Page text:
Band of the Day


Nadine Shah

Strikingly contemporary topics told through darkly rich, muscular vocals
My love, it was divided, between his cheekbones and his knees.
lyrics from Divided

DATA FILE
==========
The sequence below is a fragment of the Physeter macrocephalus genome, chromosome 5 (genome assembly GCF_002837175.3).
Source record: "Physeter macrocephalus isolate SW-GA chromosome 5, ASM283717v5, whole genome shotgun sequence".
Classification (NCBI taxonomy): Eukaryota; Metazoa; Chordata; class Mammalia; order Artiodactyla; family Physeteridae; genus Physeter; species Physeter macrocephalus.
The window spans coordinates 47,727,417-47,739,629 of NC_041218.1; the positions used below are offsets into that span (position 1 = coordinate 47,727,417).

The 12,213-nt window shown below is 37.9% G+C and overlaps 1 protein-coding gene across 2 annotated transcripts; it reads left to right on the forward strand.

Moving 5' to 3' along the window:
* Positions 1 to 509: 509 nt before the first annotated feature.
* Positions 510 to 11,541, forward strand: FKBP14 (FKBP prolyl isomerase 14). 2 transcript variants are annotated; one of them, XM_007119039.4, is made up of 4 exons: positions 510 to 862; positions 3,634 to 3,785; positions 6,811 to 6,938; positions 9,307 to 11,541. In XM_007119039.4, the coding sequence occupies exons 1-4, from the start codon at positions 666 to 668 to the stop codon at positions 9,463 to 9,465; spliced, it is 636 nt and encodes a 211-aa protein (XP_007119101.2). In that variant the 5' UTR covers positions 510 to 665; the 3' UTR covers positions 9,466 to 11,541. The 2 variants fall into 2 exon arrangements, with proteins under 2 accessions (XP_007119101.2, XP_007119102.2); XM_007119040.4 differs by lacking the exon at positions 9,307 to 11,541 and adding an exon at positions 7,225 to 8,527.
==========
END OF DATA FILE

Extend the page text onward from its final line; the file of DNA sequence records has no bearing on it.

It’s almost shocking on first listen. “Oh, to be a young man again,” croons Nadine Shah in her undisguised Tyne & Wear accent, the keening of her darkly rich and soulful, thrillingly muscular voice as irrefusable as the pull of the tides in the coastal village where she grew up. “I was once a handsome brute; had models, had the lot,” she boasts, inhabiting ‘To Be A Young Man’ so completely that the convention of gender matching voice in song seems both unnecessary and utterly archaic. But it’s not only assuming the voice of a male character – an elderly regular she met in the east London pub where she wrote most of her 11-song set – that marks Shah’s full-length debut out as strikingly contemporary. Love Your Dum and Mad is also sonically invigorating, favouring lean structures, intriguing instrumentation and moody, textured atmospherics, plus 3-D production that works with Shah’s remarkable voice, rather than simply acts as a showcase for it. Her subject matter, too, is bracingly honest and often springs from personal experience, most affectingly on ‘Dreary Town’, which was the first song she ever wrote and deals with the suicide of a close friend several years ago. Like the sparse and haunted ‘Floating’, it addresses the terrible effect on so many young men of the secrecy, shame and social taboos surrounding mental ill health. A painting by Shah’s late friend, Matthew Stephens-Scott adorns the album cover, while its text provides the title – a play on “love your mum and dad”, with an implied ‘b’ completing the ruthlessly ignorant but tragically common “dumb” tag. “‘Dreary Town’ was essentially cathartic,” Shah explains, “and there was never really any intention when writing it that people would hear it, but once I finished it, I remember thinking that it would be okay. For a lot of what I talk about regarding mental health issues, a reference point is a poem by Philip Larkin called ‘Days’, which mentions ‘the priest and the doctor in their long coats, running over the fields’. It relates to my friends with mental health issues in that if you don’t adhere to a ‘normal’ structure of reality, then both religion and science will question you and label you. The subject matter of those songs is something I’m very passionate about.” Less painfully, the red-blooded and defiant ‘Runaway’ sees Shah assuming the character of a mother with an adulterous partner and the mesmerising ‘Filthy Game’ is a morally ambiguous fable of honesty challenged by desperation, while the sweetly romantic lyrics of the piano-led ‘All I Want’ express the pleasures of closeness and companionable silence. This distinctive set was co-written and produced by Ben Hillier (Blur, Elbow, The Horrors, Depeche Mode), who decided to join Shah after hearing ‘Dreary Town’. She met with various high-profile producers before fixing on Hillier, who’d shaped one of her favourite records – Blur’s Think Tank – and it was obvious the first time they met that their minds were artistically in tune. “Producers now are used more like glorified engineers, as opposed to great thinkers like they used to be,” reckons Shah. “I was very aware how much Ben could bring creatively to the album, and I do consider it a complete collaboration. Ben’s really innovative and the fact that his input was going to be more than that of any other producer was one of the things that really appealed to me about working with him.” It was Hillier’s idea to record the second half of the album in Curtain Superstore, a commercial space in Blaydon, near Newcastle owned by Shah’s father. “The latter half of the record is more piano-based,” she explains, “so Ben wanted to put that into a different soundscape. We wanted to go on location to record that part of the album and we looked at lighthouses and warehouse spaces in London, but the costs were vast. The Blaydon warehouse was quite a basic set-up, really.” Musically, Love Your Dum and Mad draws from a deep well. There are echoes of the dramatic but controlled narrative blues of The Bad Seeds and PJ Harvey, of Scott Walker’s brooding experimentalism and the unapologetically raw expression of Marianne Faithfull circa Broken English, but also of the trance-like and desolate ghazals sung in Urdu by her Pakistani father, that Shah heard growing up. She listened to his music quite a lot after she left home, “especially for the vocal delivery. A lot of the technique is really unusual – like the way they will song over notes. There’s a hunger to ghazals and they’re hypnotic – usually eight or nine minutes long – and usually there’s a lot of repetition, which is something we use on the album. There are also quite a lot of jazzy elements.” Jazz has always been close to Shah’s heart. Her introduction came via a recording session she did as a teen of some gospel covers with “two wonderful guys” in their fifties, in an old studio in a mining village outside of Newcastle. Impressed by her vocal chops, they gave Shah more jazz- based songs to sing, such as Etta James’ ‘At Last’. So, aged just 17 and intent on becoming a professional jazz singer, she moved to London, where she developed her talent at the prestigious Pizza Express Jazz Club under the guidance of older, established musicians. “I think if I hadn’t had that experience, I wouldn’t have written my own compositions,” Shah considers. “I was singing from the Cole Porter songbook when I was there and one thing you’re very aware of is the judgment being passed on them, because of course, a lot of people do it. So, for the first time, I started thinking about the technicalities of singing, learning when to push and when to pull back at certain points, when to highlight... those were things I learned from the guys I was singing with. And I learned a lot from watching them play, too. It was all a really good discipline for my vocal.” Unsurprisingly, the young Shah abandoned her formative diva-pop influences the moment she first heard Nina Simone. “Because I had a big voice,” she admits, “I liked people whose songs I could sing loud, so I genuinely liked Mariah Carey and Whitney Houston. Nina Simone was different from anything else I’d ever heard and I was completely taken aback by her ‘Love Me Or Leave Me’. Her voice really resonated with me – it was almost ugly, in parts – and her delivery was so honest. Her subject matter set her apart from Billie Holiday and Ella Fitzgerald, too and her piano playing was fantastic. She was just so ballsy; when you read books written about her, her character shines through.” As does Shah’s, in the glowering and seductively intense songs that comprise Love Your Dum and Mad, although they’re in no way the expression of a tortured soul. There’s hope, empathy, solace and redemption here in spades. “I do understand it when people say my songs are dark and desolate,” she says, “but I’m aware of a whole bank of material out there by people like Diamanda Galas, who to me are like the real dark stuff. I don’t mind at all when people say my music is dark, but I do find it quite funny, because it’s so far removed from my character; it’s almost an in-joke in my head. I’m very much a glass half-full person.”